9.4 Wall boundary conditions
9.5 The constant pressure boundary condition
9.6 Symmetry boundary condition
9.7 Periodic or cyclic boundary condition
9.8 Potential pitfalls and final remarks
10 Errors and uncertainty in CFD modelling
10.1 Errors and uncertainty in CFD
10.2 Numerical errors
10.3 Input uncertainty
10.4 Physical model uncertainty
10.5 Verification and validation
10,6 Guidelines for best practice in CFD
10.7 Reporting/documentation of CFD simulation inputs and results
10.8 Summary
11 Methods for dealing with complex geometries
11.1 Introduction
11.2 Body-fitted co.ordinate grids for complex geometries
11.3 Catesian vs. curvilinear grids - an example
11.4 Curvilinear grids - difficulties
11.5 Block-structured grids
11.6 Unstructured grids
11.7 Discretisation in unstructured grids
11.8 Discretisafion of the diffusion term
11.9 Discretisafion of the convective term
11.10 Treatment of source terms
11.11 Assembly of discretised equations
11.12 Example calculations with unstructured grids
11.13 Pressure-velocity coupling in unstructured meshes
11.14 Staggered vs. co-located grid arrangements
11.15 Extension of the face velocity interpolation method to unstructured meshes
11.16 Summary
12 CFD modelling of combustion
12.1 Introduction
12.2 Application of the first law of thermodynamics to a combustion system
12.3 Enthalpy of formation
12.4 Some important relationships and properties of gaseous mixtures
12.5 Stoichiometry
12.6 Equivalence ratio
12.7 Adiabatic flame temperature
12.8 Equilibrium and dissociation
12.9 Mechanisms of combustion and chemical kinetics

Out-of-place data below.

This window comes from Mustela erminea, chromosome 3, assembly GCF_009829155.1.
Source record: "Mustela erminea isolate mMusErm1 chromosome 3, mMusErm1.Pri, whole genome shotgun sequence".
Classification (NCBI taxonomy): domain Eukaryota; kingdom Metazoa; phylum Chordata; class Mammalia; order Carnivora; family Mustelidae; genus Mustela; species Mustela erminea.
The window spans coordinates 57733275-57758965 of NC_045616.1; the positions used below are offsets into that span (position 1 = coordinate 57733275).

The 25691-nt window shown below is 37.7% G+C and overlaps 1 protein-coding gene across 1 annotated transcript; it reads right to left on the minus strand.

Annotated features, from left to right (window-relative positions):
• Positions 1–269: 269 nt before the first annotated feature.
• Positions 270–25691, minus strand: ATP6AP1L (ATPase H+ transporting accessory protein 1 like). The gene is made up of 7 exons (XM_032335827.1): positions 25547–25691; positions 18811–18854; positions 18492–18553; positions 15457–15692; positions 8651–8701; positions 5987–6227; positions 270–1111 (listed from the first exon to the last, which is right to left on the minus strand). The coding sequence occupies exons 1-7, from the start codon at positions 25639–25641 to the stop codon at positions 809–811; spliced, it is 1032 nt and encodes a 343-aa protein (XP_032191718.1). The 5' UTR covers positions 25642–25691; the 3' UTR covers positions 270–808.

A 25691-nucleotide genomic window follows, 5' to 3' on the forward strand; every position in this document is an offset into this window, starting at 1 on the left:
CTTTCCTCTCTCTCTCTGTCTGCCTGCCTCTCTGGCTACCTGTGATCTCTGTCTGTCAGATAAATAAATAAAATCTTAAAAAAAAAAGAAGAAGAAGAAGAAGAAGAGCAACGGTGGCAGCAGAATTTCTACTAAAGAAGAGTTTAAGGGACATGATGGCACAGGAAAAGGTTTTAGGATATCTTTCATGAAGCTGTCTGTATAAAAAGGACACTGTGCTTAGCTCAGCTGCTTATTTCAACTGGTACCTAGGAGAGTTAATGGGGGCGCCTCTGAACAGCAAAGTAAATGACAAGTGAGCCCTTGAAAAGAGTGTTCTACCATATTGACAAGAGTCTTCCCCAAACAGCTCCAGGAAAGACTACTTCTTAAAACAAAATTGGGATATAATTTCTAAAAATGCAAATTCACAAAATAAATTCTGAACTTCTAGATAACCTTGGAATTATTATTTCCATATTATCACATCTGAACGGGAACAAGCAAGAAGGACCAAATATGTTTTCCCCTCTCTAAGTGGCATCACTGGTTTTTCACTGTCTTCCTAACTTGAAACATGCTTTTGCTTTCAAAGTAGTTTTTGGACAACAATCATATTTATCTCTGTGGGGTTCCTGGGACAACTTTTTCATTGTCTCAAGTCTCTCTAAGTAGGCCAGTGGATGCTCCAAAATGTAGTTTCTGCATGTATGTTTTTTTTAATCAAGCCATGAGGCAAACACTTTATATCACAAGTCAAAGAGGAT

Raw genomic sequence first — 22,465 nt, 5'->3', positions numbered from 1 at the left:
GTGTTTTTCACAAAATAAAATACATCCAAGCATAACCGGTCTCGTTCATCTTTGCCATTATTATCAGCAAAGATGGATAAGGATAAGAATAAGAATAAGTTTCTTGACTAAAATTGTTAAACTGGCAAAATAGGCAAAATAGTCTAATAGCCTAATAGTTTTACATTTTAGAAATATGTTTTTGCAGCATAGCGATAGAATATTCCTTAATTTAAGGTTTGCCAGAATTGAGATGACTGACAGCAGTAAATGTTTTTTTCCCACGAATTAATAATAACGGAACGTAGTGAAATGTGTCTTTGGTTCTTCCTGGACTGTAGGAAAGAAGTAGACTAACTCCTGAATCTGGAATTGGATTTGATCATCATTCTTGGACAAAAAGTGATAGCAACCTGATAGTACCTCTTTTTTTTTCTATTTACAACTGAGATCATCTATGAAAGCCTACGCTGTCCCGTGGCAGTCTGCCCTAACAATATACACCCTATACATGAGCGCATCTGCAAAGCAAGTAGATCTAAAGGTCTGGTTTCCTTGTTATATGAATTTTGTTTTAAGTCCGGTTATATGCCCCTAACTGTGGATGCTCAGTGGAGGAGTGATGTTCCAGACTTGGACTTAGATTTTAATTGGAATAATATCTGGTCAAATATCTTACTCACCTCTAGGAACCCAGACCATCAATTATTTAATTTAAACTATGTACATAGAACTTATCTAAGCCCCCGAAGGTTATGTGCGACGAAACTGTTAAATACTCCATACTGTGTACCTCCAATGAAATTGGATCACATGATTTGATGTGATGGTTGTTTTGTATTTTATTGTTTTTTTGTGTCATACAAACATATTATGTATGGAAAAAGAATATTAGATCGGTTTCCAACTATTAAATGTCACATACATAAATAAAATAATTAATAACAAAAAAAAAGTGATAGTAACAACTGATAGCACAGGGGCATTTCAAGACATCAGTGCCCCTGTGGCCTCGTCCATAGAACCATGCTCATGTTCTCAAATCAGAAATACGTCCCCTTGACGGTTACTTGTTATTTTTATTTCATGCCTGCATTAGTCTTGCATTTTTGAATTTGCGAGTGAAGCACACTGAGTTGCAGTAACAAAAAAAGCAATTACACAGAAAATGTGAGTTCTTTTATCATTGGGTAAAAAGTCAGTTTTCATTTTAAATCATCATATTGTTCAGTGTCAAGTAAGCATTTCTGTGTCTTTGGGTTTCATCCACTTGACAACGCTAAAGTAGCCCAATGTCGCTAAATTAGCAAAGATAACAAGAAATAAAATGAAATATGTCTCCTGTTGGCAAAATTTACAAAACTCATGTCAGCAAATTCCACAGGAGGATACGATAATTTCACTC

12.10 Overall reactions and intermediate reactions
12.11 Reaction rate
12.12 Detailed mechanisms
12.13 Reduced mechanisms
12.14 Governing equations for combusting flows
12.15 The simple chemical reacting system (SCRS)
12.16 Modelling of a laminar diffusion flame - an example
12.17 CFD calculation of turbulent non-premixed combustion
12.18 SCRS model for turbulent combustion
12.19 Probability density function approach
12.20 Beta pdf
12.21 The chemical equilibrium model
12.22 Eddy break-up model of combustion
12.23 Eddy dissipation concept
12.24 Laminar flamelet model
12.25 Generation oflaminar, flamelet libraries
12.26 Statistics of the non-equilibrium parameter
12.27 Pollutant formation in combustion
12.28 Modelling of thermal NO formation in combustion
12.29 Flamelet-based NO modelling
12.30 An example to illustrate laminar flamelet modelling and NO modelling of a turbulent flame
12.31 Other models for non-premixed combustion
12.32 Modelling ofpremixed combustion
12.33 Summary
13 Numedcal calculation of radiative heat transfer
13.1 Introduction
13.2 Governing equations of radiative heat transfer
13.3 Solution methods
13.4 Four popular radiation calculation techniques suitable for CFD
13.5 Illustrative examples
13.6 Calculation of radiative properties in gaseous mixtures
13.7 Summary
Appendix A Accuracy of a flow simulation
Appendix B Non-uniform grids
Appendix C Calculation of source terms
Appendix D Limiter functions used in Chapter 5
Appendix E Derivation of one-dimensional governing equations for steady, incompressible flow through a planar nozzle
Appendix F Alternative derivation for the term (n . grad Ai) in Chapter 11
Appendix G Some examples
Bibliography
Index